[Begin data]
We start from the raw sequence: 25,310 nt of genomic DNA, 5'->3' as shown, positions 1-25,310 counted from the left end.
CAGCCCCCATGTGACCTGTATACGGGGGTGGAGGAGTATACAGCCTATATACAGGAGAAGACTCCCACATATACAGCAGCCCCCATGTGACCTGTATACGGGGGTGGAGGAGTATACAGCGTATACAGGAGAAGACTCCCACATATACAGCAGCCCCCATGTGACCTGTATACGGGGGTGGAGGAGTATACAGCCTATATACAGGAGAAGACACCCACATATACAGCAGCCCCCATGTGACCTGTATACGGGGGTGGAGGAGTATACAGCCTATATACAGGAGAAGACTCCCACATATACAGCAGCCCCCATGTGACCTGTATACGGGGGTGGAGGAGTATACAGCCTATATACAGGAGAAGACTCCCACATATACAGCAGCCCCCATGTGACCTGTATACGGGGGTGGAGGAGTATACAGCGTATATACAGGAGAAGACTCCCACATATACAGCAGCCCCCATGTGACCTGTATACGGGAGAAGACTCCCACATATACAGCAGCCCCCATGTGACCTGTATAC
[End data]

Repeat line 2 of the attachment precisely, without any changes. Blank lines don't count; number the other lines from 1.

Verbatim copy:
CAGCCCCCATGTGACCTGTATACGGGGGTGGAGGAGTATACAGCCTATATACAGGAGAAGACTCCCACATATACAGCAGCCCCCATGTGACCTGTATACGGGGGTGGAGGAGTATACAGCGTATACAGGAGAAGACTCCCACATATACAGCAGCCCCCATGTGACCTGTATACGGGGGTGGAGGAGTATACAGCCTATATACAGGAGAAGACACCCACATATACAGCAGCCCCCATGTGACCTGTATACGGGGGTGGAGGAGTATACAGCCTATATACAGGAGAAGACTCCCACATATACAGCAGCCCCCATGTGACCTGTATACGGGGGTGGAGGAGTATACAGCCTATATACAGGAGAAGACTCCCACATATACAGCAGCCCCCATGTGACCTGTATACGGGGGTGGAGGAGTATACAGCGTATATACAGGAGAAGACTCCCACATATACAGCAGCCCCCATGTGACCTGTATACGGGAGAAGACTCCCACATATACAGCAGCCCCCATGTGACCTGTATAC